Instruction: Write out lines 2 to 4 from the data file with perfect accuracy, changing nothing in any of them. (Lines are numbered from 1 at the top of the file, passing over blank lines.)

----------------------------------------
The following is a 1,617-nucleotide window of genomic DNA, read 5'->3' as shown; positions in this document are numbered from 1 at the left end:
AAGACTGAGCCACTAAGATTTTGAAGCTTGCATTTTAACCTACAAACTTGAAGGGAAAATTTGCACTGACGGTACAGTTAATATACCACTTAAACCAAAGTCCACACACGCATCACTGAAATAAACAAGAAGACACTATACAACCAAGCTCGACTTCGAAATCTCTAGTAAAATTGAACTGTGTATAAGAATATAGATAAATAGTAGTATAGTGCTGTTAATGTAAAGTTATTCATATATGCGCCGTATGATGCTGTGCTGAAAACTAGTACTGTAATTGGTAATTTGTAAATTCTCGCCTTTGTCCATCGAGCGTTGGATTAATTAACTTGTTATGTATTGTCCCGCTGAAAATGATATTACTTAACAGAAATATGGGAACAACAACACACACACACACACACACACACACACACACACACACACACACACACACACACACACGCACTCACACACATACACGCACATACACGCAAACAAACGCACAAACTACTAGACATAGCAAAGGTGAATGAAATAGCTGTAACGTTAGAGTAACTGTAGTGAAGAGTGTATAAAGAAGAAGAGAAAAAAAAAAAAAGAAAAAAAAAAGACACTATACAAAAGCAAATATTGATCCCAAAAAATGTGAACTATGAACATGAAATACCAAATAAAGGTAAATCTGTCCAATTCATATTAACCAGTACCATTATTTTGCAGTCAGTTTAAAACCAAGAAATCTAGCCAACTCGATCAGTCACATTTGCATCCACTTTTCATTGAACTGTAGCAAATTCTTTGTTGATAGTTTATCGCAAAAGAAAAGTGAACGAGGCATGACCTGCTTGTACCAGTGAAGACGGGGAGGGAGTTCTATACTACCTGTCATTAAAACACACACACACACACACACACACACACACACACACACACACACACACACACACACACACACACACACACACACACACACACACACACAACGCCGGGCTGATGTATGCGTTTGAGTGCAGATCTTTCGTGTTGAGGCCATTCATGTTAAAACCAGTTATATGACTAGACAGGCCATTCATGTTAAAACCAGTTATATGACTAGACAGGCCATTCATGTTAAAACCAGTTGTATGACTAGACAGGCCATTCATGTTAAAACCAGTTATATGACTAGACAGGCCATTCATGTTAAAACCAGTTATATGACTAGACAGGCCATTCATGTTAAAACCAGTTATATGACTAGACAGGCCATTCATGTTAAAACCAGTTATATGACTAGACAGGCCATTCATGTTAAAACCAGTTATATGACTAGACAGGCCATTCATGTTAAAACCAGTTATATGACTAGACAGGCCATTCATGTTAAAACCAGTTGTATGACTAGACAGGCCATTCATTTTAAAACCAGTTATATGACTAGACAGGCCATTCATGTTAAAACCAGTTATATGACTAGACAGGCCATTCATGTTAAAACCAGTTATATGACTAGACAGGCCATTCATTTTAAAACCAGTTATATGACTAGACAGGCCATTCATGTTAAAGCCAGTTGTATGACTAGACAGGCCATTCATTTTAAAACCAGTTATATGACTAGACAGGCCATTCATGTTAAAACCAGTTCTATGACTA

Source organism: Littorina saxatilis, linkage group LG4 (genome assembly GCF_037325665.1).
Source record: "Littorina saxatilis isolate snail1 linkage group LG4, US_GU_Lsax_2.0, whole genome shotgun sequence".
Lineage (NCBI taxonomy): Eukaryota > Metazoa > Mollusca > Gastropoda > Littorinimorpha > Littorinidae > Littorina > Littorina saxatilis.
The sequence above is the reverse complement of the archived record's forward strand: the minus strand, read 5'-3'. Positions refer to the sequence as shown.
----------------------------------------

AAGACTGAGCCACTAAGATTTTGAAGCTTGCATTTTAACCTACAAACTTGAAGGGAAAATTTGCACTGACGGTACAGTTAATATACCACTTAAACCAAAGTCCACACACGCATCACTGAAATAAACAAGAAGACACTATACAACCAAGCTCGACTTCGAAATCTCTAGTAAAATTGAACTGTGTATAAGAATATAGATAAATAGTAGTATAGTGCTGTTAATGTAAAGTTATTCATATATGCGCCGTATGATGCTGTGCTGAAAACTAGTACTGTAATTGGTAATTTGTAAATTCTCGCCTTTGTCCATCGAGCGTTGGATTAATTAACTTGTTATGTATTGTCCCGCTGAAAATGATATTACTTAACAGAAATATGGGAACAACAACACACACACACACACACACACACACACACACACACACACACACACACACACACACACGCACTCACACACATACACGCACATACACGCAAACAAACGCACAAACTACTAGACATAGCAAAGGTGAATGAAATAGCTGTAACGTTAGAGTAACTGTAGTGAAGAGTGTATAAAGAAGAAGAGAAAAAAAAAAAAAGAAAAAAAAAAGACACTATACAAAAGCAAATATTGATCCCAAAAAATGTGAACTATGAACATGAAATACCAAATAAAGGTAAATCTGTCCAATTCATATTAACCAGTACCATTATTTTGCAGTCAGTTTAAAACCAAGAAATCTAGCCAACTCGATCAGTCACATTTGCATCCACTTTTCATTGAACTGTAGCAAATTCTTTGTTGATAGTTTATCGCAAAAGAAAAGTGAACGAGGCATGACCTGCTTGTACCAGTGAAGACGGGGAGGGAGTTCTATACTACCTGTCATTAAAACACACACACACACACACACACACACACACACACACACACACACACACACACACACACACACACACACACACACACACACACACACACAACGCCGGGCTGATGTATGCGTTTGAGTGCAGATCTTTCGTGTTGAGGCCATTCATGTTAAAACCAGTTATATGACTAGACAGGCCATTCATGTTAAAACCAGTTATATGACTAGACAGGCCATTCATGTTAAAACCAGTTGTATGACTAGACAGGCCATTCATGTTAAAACCAGTTATATGACTAGACAGGCCATTCATGTTAAAACCAGTTATATGACTAGACAGGCCATTCATGTTAAAACCAGTTATATGACTAGACAGGCCATTCATGTTAAAACCAGTTATATGACTAGACAGGCCATTCATGTTAAAACCAGTTATATGACTAGACAGGCCATTCATGTTAAAACCAGTTATATGACTAGACAGGCCATTCATGTTAAAACCAGTTGTATGACTAGACAGGCCATTCATTTTAAAACCAGTTATATGACTAGACAGGCCATTCATGTTAAAACCAGTTATATGACTAGACAGGCCATTCATGTTAAAACCAGTTATATGACTAGACAGGCCATTCATTTTAAAACCAGTTATATGACTAGACAGGCCATTCATGTTAAAGCCAGTTGTATGACTAGACAGGCCATTCATTTTAAAACCAGTTATATGACTAGACAGGCCATTCATGTTAAAACCAGTTCTATGACTA

Source organism: Littorina saxatilis, linkage group LG4 (genome assembly GCF_037325665.1).
Source record: "Littorina saxatilis isolate snail1 linkage group LG4, US_GU_Lsax_2.0, whole genome shotgun sequence".